Fires, freeze, floods: Preparing for natural disasters in Chugiak-Eagle River
While Southern states grapple from the devastation of Hurricane Harvey and recent deadly floods, Alaskan emergency planners focus on a different set of catastrophes: In Chugiak-Eagle River, the most likely natural disasters are earthquakes, wildfires and extreme winter weather events, according to the Anchorage Office of Emergency Management.
Preparation is key, said Andy Preis, emergency programs manager for education and outreach.
“If someone’s prepared for a high magnitude earthquake, they’re also going to be prepared for a flooding situation,” Preis said.
September is National Preparedness Month, and it’s always a good time for Alaskans to think about household emergency plans, Preis said. Online at www.muni.org/OEM, the municipality offers family checklists – including places to record contact information and a plan of action in case of an emergency.
A well-stocked emergency supply kit can help people withstand a variety of disasters, according to OEM. Municipal emergency planners recommend packing water – a gallon per person per day – as well as nonperishable foods, basic first aid supplies including bandages and nonprescription drugs, sanitary items like toilet paper and soap, sturdy clothes and shoes, bedding, tools, pet supplies, a crank radio, a flashlight and matches. Pack enough supplies to last five to seven days, and store it in an easy-to-access, portable container or backpack, according to OEM.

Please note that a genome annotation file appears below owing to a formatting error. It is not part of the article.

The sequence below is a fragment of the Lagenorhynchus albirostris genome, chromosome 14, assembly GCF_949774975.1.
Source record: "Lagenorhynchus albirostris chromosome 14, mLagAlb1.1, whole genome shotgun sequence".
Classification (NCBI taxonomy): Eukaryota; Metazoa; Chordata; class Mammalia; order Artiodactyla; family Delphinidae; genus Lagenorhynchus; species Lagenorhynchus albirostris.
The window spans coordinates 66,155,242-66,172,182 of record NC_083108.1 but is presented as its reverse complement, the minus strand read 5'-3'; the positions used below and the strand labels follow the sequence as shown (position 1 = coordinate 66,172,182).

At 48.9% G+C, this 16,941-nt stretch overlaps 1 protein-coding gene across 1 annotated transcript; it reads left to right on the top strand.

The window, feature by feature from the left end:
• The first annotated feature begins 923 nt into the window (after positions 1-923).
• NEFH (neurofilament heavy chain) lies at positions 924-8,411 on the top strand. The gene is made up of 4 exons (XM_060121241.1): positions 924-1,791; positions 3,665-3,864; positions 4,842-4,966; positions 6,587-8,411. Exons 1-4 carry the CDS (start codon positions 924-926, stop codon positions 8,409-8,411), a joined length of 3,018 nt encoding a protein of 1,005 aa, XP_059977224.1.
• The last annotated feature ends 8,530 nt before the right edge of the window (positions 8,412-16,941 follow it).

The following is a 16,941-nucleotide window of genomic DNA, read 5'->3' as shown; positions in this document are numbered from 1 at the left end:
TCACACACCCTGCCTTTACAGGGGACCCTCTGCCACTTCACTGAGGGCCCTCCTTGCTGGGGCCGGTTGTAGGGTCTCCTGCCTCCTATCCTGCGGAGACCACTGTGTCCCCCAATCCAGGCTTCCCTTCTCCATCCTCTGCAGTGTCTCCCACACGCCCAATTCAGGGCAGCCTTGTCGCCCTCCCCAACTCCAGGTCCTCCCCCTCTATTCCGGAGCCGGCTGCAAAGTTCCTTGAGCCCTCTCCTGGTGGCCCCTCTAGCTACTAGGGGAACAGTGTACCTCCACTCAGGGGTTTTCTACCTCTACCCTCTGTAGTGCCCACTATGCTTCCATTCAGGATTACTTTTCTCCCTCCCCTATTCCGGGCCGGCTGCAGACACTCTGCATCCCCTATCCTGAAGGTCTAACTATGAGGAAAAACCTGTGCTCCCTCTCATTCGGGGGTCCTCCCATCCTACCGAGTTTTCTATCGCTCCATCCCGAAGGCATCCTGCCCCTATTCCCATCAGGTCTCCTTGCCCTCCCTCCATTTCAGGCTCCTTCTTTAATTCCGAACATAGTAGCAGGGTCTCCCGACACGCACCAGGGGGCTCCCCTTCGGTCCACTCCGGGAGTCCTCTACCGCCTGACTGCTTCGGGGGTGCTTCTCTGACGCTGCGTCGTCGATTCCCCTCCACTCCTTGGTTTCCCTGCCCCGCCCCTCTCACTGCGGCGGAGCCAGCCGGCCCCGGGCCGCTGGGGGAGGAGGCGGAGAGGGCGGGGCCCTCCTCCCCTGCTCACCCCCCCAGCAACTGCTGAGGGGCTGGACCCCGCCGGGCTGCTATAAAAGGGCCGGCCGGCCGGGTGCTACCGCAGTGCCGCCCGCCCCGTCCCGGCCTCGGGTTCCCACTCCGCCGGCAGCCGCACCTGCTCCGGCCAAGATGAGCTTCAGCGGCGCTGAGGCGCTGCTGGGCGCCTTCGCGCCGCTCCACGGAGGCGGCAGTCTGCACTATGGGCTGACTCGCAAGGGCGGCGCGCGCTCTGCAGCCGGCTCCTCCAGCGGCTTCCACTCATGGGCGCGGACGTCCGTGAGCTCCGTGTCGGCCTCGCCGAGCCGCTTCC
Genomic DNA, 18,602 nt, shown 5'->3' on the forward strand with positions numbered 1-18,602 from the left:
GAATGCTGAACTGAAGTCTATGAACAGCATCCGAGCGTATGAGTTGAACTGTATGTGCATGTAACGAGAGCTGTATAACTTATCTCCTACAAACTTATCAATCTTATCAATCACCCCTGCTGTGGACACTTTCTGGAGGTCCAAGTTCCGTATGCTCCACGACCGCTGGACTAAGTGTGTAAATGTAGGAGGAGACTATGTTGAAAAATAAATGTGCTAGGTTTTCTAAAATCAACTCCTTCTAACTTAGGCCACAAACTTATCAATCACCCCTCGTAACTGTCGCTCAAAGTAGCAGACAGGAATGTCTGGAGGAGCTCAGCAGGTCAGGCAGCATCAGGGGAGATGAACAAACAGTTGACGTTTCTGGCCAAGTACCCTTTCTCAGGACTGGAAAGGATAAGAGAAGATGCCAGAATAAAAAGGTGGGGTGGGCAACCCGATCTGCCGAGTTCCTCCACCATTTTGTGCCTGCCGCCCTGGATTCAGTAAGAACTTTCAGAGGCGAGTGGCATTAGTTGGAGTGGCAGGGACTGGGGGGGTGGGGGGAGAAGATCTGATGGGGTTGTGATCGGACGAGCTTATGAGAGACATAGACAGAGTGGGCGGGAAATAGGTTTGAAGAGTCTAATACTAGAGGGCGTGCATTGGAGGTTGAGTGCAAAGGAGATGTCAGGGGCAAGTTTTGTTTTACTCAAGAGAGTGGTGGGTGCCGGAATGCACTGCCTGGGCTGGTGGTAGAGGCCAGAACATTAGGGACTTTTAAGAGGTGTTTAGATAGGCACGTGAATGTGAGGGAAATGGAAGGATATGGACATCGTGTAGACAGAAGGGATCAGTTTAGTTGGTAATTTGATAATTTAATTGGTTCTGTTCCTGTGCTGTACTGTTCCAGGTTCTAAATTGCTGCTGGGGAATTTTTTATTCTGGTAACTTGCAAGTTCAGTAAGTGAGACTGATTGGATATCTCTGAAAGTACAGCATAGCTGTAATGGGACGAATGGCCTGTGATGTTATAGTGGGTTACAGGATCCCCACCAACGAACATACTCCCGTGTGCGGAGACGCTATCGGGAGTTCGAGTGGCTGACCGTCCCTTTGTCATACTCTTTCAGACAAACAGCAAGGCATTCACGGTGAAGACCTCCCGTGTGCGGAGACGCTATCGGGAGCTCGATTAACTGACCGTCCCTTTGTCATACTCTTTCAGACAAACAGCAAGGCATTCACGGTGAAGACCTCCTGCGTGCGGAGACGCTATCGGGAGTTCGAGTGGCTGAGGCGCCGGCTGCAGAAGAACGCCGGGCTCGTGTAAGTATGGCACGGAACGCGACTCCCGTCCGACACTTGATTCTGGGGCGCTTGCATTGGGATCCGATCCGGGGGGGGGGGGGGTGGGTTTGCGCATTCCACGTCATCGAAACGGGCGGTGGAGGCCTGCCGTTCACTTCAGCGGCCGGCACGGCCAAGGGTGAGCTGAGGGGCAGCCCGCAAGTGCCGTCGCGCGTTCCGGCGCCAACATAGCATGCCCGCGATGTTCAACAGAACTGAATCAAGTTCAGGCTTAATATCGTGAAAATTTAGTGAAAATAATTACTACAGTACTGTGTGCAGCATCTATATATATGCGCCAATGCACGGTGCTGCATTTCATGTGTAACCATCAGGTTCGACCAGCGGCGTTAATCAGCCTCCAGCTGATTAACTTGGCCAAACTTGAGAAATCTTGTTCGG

Online, the Office of Emergency Management offers specific advice for dealing with disasters ranging from avalanches to volcanoes to terrorism. Floods are not included on that list.
“In general, widespread flooding across the Municipality of Anchorage is not something that’s in our top three,” Preis said. “But it’s something that could potentially happen.”
Chugiak residents know that all too well: In years past, ice jams in Peters Creek have pushed the creek up over its banks, flooding nearby properties and roads. Anchorage itself covers nearly 10,000 acres of floodplain touching more than 3,500 individual parcels, according to the municipal Project Management and Engineering Department. Flooding in 1995, 1997, 2002 and 2005 caused millions of dollars in property and infrastructure damage, according to the municipality.
Though Alaska’s natural disasters can bring everything from water to fire to snow and ice, preparing for them all looks mostly the same, Preis said.
“If you’re prepared for one, you’re prepared for a lot,” he said.
Contact Star reporter Kirsten Swann at [email protected]